Agriculture is critical to the growth and development of many emerging economies. Now more than ever, climate change brings a great risk. It could destabilize local markets, slow down economic growth and employment, and increase risks for investors in the sector. Rural areas that now feed the cities can become less reliable. Rising climate hazards might cause such systems to fail, for example if key production hubs are affected (McKinsey, January 2020).
The Sixth Assessment of the Intergovernmental Panel on Climate Change (IPCC) has shown climate-related extremes have affected the productivity of all agricultural sectors. Droughts and floods contribute to reduced food availability and increased food prices, threatening food security, nutrition, and livelihoods of millions (IPCC, 2022). The 2020 World Population Data Sheet (SDG Knowledge Hub, 2020) shows that the world population is projected to increase from 7.8 billion in 2020 to nearly 10 billion by 2050.
Societies need to adapt to this changing climate with an increasing pace and scale, soon. Agriculture now finds itself at a technological crossroads. Success of climate-smart production may well depend on a technology transformation, using digital connectivity technologies. It is expected that those that embrace these technologies may be best positioned to prosper in a climate-smart agriculture future. For example, irrigation and nutrient distribution equipment, using connected-sensor data and imagery analysis, can substantially optimize resource usage and crop growth.
Successful CSA application by farmers depends on their ability to uptake climate adaptation and mitigation technologies. As a management school, MSM works with agricultural stakeholders in the Global South to help develop CSA Triple Helix ecosystems that support farmers in transitioning from traditional to climate-smart farming.
This working group session will look at some examples from different countries. How can such CSA support structures be designed, developed, and managed? What should be the focus, and what are the do’s and don’ts in this processes? We will seek to formulate recommendations on the role of management education and research in this domain.
Inclusive organizations and approaches
Working towards ’the inclusive organization’ requires proactiveness because inclusiveness is about making sure that no groups or individuals are excluded. This includes participation and representation in (public) services, businesses, training, social activities and society in general. People that are or may feel excluded are often from historically disadvantaged groups and/or minorities. This could include, for example, youth, women, ethnic groups, people with disabilities, or people with mental health problems. Sometimes, concrete barriers prevent such groups from being part of any form of economic or social activity (including labor processes or even family life). To ensure maximum inclusiveness, it is not sufficient to just identify the specific excluded groups and allow them to participate. For them to truly and equally benefit, tailored approaches need to be developed and implemented.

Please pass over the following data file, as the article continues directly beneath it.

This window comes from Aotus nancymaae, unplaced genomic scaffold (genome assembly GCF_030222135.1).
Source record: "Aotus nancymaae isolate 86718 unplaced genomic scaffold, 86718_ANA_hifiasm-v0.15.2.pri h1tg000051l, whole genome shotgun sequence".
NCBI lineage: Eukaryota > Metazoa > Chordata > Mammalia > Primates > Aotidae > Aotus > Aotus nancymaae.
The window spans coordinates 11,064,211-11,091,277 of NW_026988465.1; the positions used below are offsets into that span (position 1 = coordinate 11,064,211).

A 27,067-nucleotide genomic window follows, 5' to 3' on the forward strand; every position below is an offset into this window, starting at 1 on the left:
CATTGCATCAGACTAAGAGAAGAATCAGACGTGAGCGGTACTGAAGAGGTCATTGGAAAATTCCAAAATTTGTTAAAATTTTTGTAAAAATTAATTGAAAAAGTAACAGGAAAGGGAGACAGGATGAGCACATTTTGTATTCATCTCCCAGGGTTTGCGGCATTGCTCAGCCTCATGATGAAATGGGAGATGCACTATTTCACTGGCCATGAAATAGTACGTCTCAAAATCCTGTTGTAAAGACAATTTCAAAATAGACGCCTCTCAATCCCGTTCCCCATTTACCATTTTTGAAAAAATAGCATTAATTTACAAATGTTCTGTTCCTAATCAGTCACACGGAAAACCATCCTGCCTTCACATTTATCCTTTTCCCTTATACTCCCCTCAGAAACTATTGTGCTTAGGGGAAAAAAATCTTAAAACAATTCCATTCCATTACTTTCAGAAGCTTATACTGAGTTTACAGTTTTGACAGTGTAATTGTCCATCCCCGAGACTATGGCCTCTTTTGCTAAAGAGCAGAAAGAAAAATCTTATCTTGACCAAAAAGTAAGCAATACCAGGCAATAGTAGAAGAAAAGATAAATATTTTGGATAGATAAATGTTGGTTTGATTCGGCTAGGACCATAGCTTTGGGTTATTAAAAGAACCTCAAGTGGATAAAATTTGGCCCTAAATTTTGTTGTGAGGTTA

Challenging the attitudes and perceptions of people, through training on and social inclusion and gender transformative approaches, will benefit organizations in becoming more inclusive. By working on a parallel trail on improving policy and strategies in these organizations (for example in education or government) enables such changes to be put into practice and embedded, both within the organizations and in its surrounding society. This brings about sustainable change.
Private sector organizations too can play a crucial role by shifting from a Corporate Social Responsibility (CSRs) approach towards a more Inclusive Business (IB) model that seeks to include the ‘excluded’ in their value chains.
This working group session will showcase practices of strengthening such inclusive approaches, using examples of organizations from different countries. It will specifically focus on gender and female empowerment and will seek to formulate recommendations on the role for and potential of management by education institutes in this domain.
Subject to change
Professor An Tongliang - Dean of the Business School of Nanjing University
H.E. Meaza Ashenafi - President of the Supreme Court of Ethiopia
Marhijn Visser - Deputy Director International Affairs at VNO-NCW/MKB Nederland
Dr Rose Ngugi - Executive Director at KIPPRA
Julian Cardona - Conservation Finance and Sustainability Coordinator, The Nature Conservancy Colombia
Subject to change
|09.30 hrs.||Registration with coffee and tea|
|10.00 hrs.||Opening||Dr. Ir. Huub Mudde,
Senior Project Consultant MSM
|10.10 hrs.||Welcome speech||Meinhard Gans,
|10.20 hrs.||Partnership message||Prof. Dr. An Tongliang,
Dean of the Business School of Nanjing University
|10.25 hrs.||The power of Africa: inclusivity in business and governance (incl. Q&A)||H.E. Meaza Ashenafi,
President of the Supreme Court, Ethiopia
|11.30 hrs.||A business perspective on greening the global economy||Marhijn Visser,
Deputy Director International Affairs VNO-NCW
|11.45 hrs.||A policy perspective on the digitalized economy||Dr. Rose Ngugi,
Executive Director Kenya Institute Public Policy Research and Analysis
|11.55 hrs.||Introducing the working groups||Dr. Ir. Huub Mudde|
|12.00 hrs.||Parallel working groups, session I|
|13.00 hrs.||Lunch break|
|14.00 hrs.||Parallel working groups, session II|
|15.45 hrs.||Climate change and the impact of private capital flows||Julian Cardona,
Sustainable Finance and Innovation Coordinator, The Nature Conservancy
|16.10 hrs.||Main recommendations from the working groups||Presentation by the three working group moderators|
|16.40 hrs.||Closing remarks||Dr. Diederik de Boer,
Director Expert Centre on Emerging Economies MSM
|17.00 - 19.00 hrs||Network dinner|
*Please be aware that attending the Global Network Conference on location in Maastricht, the Netherlands will be at your own expenses. For more information about hotel room reservations, click here. For the latest Covid-19 updates, please check the following links for the Covid-19 rules in the Netherlands, and travel regulations.